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It had been a while since I’d had pasta. An almost daily staple in my diet for most of my life, I pretty much stopped making it when I became more adventurous in the kitchen. A year ago I promised myself to really learn how to cook. Not just a handful of dishes which I’d learn to cook to perfection but a wide repertoire culled from a variety of cuisines around the globe. I began with French food, as I assumed that French techniques were the foundation of much of Western cuisine. I was instantly enamored with it and my love for Italian food fell by the wayside.
What you see on this blog, however, is a small sampling of what I have been cooking. I’ve been dabbling in the foods of Thailand, China, the Middle East. I love all sorts of food, but because I really wanted to learn how to cook French food, I made it the focus of my blog.
Yet lately I have missed pasta and the limitless choices it offers at dinner. I have missed gnocchi, and crespelle, and creamy risottos. By immersing myself completely in the world of cooking and food, I have come to yearn not for the standard Italian American fare that was a staple in my diet for so many years but the real stuff, the authentic tastes specific to the various regions of Italy and almost unknown outside them.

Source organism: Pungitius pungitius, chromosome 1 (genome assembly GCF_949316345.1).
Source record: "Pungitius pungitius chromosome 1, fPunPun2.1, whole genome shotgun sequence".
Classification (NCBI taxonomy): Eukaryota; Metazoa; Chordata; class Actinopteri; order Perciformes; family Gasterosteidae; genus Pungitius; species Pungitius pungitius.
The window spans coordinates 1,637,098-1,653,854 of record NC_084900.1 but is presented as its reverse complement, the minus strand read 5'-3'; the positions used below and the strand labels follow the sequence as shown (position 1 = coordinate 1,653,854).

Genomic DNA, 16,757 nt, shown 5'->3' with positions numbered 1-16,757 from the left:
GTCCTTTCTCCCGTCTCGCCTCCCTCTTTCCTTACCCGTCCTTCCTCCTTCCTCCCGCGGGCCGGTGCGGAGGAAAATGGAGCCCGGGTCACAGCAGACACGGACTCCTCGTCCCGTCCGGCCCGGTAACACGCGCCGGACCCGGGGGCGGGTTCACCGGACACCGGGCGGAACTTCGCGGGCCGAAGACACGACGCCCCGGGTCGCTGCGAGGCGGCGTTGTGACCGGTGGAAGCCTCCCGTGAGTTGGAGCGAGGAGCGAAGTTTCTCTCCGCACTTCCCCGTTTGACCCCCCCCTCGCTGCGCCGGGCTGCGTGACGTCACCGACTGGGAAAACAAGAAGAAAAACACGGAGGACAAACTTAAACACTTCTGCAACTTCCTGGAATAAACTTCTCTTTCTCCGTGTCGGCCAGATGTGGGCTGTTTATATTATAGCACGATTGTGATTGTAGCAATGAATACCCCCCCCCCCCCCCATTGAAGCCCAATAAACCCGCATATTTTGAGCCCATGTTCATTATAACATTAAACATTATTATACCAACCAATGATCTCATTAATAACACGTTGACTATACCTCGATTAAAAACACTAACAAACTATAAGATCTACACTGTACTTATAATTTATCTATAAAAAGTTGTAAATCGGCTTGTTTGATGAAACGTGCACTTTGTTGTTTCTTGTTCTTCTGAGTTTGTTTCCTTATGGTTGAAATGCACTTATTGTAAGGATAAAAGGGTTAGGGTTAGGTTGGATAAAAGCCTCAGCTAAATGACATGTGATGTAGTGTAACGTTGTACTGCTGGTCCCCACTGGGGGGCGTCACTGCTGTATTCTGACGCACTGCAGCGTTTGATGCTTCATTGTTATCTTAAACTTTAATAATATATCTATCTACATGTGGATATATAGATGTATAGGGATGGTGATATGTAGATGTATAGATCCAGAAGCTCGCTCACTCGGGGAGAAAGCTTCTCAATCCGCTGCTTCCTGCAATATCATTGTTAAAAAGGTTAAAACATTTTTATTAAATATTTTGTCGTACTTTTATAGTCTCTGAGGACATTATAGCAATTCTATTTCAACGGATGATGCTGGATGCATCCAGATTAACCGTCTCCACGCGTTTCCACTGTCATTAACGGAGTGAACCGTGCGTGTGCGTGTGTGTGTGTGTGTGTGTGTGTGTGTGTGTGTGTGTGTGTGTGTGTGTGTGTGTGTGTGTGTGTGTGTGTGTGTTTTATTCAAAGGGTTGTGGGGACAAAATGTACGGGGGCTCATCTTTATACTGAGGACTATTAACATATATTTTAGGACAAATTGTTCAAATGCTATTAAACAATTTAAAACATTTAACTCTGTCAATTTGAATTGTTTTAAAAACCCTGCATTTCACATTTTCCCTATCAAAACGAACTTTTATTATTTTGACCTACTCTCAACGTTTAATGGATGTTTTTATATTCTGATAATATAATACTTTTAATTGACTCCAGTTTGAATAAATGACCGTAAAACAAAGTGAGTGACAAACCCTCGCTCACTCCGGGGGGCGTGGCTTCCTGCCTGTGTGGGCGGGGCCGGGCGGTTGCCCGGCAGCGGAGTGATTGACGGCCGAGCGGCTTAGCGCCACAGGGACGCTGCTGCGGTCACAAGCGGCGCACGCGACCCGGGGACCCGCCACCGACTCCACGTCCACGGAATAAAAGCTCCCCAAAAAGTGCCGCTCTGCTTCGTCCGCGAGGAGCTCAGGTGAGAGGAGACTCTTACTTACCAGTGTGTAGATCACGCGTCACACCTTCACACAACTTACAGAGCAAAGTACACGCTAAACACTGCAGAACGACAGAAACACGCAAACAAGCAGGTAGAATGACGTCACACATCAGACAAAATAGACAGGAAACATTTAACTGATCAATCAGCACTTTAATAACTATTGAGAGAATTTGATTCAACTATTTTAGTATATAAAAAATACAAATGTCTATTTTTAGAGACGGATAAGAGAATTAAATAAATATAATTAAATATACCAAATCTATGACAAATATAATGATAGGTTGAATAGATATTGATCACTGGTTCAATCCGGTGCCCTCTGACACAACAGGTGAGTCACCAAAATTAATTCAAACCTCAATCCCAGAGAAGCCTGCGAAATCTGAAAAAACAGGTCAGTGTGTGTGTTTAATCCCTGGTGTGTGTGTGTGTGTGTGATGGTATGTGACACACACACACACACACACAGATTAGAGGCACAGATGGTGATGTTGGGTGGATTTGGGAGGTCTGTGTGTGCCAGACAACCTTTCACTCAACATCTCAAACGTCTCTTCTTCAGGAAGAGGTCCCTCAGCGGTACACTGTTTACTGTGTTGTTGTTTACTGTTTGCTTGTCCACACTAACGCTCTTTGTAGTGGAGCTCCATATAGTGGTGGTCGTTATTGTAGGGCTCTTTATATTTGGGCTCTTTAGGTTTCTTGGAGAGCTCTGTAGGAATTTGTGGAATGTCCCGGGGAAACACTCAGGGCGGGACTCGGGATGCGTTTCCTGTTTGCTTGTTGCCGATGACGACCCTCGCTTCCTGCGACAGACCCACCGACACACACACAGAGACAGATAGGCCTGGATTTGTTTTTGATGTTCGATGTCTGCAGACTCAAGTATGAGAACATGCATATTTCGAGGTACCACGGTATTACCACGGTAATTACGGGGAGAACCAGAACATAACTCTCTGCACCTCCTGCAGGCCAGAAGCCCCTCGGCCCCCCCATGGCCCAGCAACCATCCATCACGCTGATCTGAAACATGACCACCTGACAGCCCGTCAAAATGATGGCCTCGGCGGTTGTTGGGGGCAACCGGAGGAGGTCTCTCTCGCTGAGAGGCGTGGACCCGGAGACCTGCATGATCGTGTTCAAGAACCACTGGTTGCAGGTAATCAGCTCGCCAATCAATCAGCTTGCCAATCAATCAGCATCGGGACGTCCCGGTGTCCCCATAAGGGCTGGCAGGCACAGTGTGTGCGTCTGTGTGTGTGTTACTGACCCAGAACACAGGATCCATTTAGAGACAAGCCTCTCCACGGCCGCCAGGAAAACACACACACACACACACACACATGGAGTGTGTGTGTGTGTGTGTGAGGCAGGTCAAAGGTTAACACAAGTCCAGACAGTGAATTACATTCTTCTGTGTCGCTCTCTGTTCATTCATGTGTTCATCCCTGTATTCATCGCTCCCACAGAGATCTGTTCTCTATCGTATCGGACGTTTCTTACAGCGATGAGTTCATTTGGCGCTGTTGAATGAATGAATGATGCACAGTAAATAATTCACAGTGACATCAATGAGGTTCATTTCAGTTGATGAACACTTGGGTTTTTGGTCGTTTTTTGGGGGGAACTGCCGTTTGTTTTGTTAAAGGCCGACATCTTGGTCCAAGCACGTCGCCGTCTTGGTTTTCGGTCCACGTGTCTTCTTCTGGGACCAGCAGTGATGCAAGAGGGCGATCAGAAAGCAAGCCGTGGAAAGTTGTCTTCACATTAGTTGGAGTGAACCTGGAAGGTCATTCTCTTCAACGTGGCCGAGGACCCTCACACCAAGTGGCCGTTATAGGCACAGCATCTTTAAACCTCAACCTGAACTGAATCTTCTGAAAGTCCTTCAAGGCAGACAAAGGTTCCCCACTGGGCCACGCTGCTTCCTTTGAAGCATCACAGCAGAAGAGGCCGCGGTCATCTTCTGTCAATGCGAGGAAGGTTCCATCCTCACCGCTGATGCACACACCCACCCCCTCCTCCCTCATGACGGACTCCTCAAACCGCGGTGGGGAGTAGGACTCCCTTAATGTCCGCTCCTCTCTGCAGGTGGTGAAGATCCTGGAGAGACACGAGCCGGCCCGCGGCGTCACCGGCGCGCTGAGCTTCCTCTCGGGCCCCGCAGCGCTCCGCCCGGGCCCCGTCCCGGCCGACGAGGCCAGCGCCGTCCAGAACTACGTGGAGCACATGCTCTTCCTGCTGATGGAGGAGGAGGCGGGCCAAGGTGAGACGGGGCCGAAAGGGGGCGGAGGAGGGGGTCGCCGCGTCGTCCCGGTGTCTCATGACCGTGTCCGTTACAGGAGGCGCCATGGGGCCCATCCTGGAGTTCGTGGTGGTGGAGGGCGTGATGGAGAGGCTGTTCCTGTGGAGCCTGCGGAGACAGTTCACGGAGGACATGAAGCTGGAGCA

Enter The Essentials of Italian Cooking by Marcella Hazan, the Julia Child of Italian Cooking. This book is considered a classic for its truly authentic recipes and exploration of the regions of Italy, which each have their own culinary dialect. Though I have a collection of books on Italian cooking, this is the book I now turn to when I feel like cooking Italian. If I could only have one book on this simple yet wonderful cuisine, this would be the one.